As trained, professional electricians we take the utmost care in creating safe homes and businesses for our customers, as well as creating safe work environments for our staff to work in. Safety is key for us. One of our main reasons for The Electric Blog is to educate those who are not trained to be wise with the electrical systems they come into contact with on a daily basis.
It may sound like common sense for us to caution you to be safe with electricity – as it should be – but the simple truth is that electrical systems have the potential to cause harm. Yes, this includes what is inside your home. As stated on the website for the Canadian Centre for Occupational Health and Safety, the voltage of the electricity in regular businesses and homes has enough power to cause death by electrocution. In other words, electrical safety isn’t something only electricians need to worry about.
In light of May being Electrical Safety Month, here are some general take-away tips to keep in mind. After you’ve read through these tips, take a moment to familiarize yourself with the rest of the safety guidelines over at the CCOHP:
Important Electrical Safety Tips
- Inspect portable cord-and-plug connected equipment, extension cords, power bars, and electrical fittings for damage or wear before each use. Repair or replace damaged equipment immediately.
- Always tape extension cords to walls or floors when necessary. Nails and staples can damage extension cords causing fire and shock hazards.
- Use extension cords or equipment that is rated for the level of amperage or wattage that you are using.
- Always use the correct size fuse. Replacing a fuse with one of a larger size can cause excessive currents in the wiring and possibly start a fire.
- Be aware that unusually warm or hot outlets may be a sign that unsafe wiring conditions exists. Unplug any cords or extension cords to these outlets and do not use until a qualified electrician has checked the wiring.
- Always use ladders made with non-conductive side rails (e.g., fibreglass) when working with or near electricity or power lines.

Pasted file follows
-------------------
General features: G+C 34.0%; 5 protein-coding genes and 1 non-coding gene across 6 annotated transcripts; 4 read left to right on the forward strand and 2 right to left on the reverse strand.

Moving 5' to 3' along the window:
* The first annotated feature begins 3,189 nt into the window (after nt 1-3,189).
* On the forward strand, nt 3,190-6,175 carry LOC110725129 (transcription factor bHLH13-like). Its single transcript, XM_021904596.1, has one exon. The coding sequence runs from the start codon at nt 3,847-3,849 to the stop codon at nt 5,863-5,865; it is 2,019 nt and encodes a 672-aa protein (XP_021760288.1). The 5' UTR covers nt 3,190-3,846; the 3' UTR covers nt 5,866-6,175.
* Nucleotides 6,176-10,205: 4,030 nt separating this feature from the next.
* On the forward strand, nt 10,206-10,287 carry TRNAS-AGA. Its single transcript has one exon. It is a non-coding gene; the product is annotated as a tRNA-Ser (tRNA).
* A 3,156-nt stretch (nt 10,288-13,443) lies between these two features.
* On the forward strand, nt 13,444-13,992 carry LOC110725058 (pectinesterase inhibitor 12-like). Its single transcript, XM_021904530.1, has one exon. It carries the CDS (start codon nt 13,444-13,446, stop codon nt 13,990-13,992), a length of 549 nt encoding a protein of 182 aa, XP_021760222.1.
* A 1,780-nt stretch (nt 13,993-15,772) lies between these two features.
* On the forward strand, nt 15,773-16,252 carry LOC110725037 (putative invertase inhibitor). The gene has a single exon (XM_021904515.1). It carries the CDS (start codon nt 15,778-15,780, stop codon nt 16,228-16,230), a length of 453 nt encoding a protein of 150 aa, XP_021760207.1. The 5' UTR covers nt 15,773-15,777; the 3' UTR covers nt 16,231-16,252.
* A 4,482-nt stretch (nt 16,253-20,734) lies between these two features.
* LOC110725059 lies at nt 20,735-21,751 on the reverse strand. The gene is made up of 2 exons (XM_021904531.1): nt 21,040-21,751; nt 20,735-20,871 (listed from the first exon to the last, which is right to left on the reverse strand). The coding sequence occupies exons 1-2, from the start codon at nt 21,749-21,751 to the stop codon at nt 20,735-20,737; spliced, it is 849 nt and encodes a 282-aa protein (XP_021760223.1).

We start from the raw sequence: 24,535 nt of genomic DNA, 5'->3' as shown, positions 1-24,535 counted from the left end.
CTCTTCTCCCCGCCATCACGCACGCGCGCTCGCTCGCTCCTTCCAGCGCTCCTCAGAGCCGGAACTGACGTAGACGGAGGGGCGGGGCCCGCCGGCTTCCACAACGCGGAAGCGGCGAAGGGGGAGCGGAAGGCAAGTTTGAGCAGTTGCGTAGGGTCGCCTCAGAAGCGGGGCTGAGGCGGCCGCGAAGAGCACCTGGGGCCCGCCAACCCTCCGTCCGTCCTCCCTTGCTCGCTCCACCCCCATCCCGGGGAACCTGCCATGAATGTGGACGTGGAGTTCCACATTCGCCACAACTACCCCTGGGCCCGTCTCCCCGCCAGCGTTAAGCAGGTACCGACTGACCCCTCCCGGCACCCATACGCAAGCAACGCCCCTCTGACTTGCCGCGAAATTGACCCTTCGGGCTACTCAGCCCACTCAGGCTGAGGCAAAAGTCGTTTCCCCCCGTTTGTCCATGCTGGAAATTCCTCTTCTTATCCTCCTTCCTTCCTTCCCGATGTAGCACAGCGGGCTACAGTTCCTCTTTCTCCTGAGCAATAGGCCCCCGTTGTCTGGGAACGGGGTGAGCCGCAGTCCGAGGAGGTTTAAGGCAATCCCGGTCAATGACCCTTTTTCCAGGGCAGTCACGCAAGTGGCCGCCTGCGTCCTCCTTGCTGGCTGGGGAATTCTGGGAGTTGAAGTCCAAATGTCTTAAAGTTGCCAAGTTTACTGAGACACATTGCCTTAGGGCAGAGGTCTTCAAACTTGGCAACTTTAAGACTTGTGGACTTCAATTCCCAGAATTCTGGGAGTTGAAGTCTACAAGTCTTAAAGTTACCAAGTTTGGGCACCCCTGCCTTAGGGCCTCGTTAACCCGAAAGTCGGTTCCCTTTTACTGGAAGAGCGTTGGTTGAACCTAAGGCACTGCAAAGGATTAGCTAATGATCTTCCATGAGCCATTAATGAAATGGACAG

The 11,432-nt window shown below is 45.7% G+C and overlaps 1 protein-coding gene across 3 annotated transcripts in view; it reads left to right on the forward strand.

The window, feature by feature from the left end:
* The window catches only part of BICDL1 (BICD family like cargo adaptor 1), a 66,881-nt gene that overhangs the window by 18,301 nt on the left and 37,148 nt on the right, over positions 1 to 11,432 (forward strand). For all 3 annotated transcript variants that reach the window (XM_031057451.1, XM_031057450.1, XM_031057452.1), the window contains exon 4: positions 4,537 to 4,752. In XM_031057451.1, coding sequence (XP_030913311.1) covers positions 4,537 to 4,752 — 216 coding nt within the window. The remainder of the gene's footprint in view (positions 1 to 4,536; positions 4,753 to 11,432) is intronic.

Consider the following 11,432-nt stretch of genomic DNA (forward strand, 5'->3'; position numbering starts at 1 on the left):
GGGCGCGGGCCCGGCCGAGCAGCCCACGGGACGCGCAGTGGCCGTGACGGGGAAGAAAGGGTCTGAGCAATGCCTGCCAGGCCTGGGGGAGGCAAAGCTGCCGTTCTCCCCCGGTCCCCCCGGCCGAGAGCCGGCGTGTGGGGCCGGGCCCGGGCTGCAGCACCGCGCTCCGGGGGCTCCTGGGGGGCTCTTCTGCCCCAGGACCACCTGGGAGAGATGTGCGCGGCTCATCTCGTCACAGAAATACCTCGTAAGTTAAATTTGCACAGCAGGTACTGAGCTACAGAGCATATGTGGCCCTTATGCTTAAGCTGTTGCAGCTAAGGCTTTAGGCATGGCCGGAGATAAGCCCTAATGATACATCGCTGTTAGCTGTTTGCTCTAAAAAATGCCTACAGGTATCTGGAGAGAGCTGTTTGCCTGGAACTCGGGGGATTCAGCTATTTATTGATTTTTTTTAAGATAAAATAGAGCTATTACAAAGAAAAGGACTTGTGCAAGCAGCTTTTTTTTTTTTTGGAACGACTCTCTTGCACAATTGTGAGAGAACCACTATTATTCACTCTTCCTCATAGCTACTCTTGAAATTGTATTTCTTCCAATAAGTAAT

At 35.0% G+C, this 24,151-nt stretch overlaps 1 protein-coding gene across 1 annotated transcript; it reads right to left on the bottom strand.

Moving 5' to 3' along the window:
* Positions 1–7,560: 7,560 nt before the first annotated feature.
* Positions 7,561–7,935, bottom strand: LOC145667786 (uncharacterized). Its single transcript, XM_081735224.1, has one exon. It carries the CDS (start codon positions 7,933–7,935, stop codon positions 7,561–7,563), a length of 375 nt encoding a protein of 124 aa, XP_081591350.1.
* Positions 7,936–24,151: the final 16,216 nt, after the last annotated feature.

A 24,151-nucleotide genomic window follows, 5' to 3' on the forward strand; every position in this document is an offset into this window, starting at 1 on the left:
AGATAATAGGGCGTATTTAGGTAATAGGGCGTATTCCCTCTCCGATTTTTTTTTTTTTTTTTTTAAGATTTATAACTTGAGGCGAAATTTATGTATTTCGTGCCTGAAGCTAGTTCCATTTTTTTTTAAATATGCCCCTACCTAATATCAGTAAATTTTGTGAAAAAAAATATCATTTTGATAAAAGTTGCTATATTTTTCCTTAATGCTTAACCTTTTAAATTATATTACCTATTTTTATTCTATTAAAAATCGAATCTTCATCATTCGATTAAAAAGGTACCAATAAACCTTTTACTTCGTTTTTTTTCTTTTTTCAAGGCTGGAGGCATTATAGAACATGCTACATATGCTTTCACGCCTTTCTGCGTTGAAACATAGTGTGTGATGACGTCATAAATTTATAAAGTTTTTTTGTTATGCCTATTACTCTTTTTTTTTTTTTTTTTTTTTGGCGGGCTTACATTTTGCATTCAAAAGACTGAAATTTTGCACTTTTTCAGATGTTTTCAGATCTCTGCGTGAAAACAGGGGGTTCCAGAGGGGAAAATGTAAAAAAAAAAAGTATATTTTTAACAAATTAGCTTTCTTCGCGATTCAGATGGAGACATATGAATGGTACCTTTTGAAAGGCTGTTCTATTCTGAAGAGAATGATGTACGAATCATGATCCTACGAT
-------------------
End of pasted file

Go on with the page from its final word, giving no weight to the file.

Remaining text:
- Place halogen lights away from combustible materials such as cloths or curtains. Halogen lamps can become very hot and may be a fire hazard.
- Risk of electric shock is greater in areas that are wet or damp. Install Ground Fault Circuit Interrupters (GFCIs) as they will interrupt the electrical circuit before a current sufficient to cause death or serious injury occurs.
- Use a portable in-line Ground Fault Circuit Interrupter (GFCI) if you are not certain that the receptacle you are plugging your extension cord into is GFCI protected.
- Make sure that exposed receptacle boxes are made of non-conductive materials.
- Know where the panel and circuit breakers are located in case of an emergency.
- Label all circuit breakers and fuse boxes clearly. Each switch should be positively identified as to which outlet or appliance it is for.
- Do not use outlets or cords that have exposed wiring.
- Do not use portable cord-and-plug connected power tools with the guards removed.
- Do not block access to panels and circuit breakers or fuse boxes.
- Do not touch a person or electrical apparatus in the event of an electrical accident. Always disconnect the power source first.
As always, with any concerns or for anything outside of your expertise or comfort, give us a call! We have a team of well-educated, trained electricians who are happy to take care of your electrical tasks for you.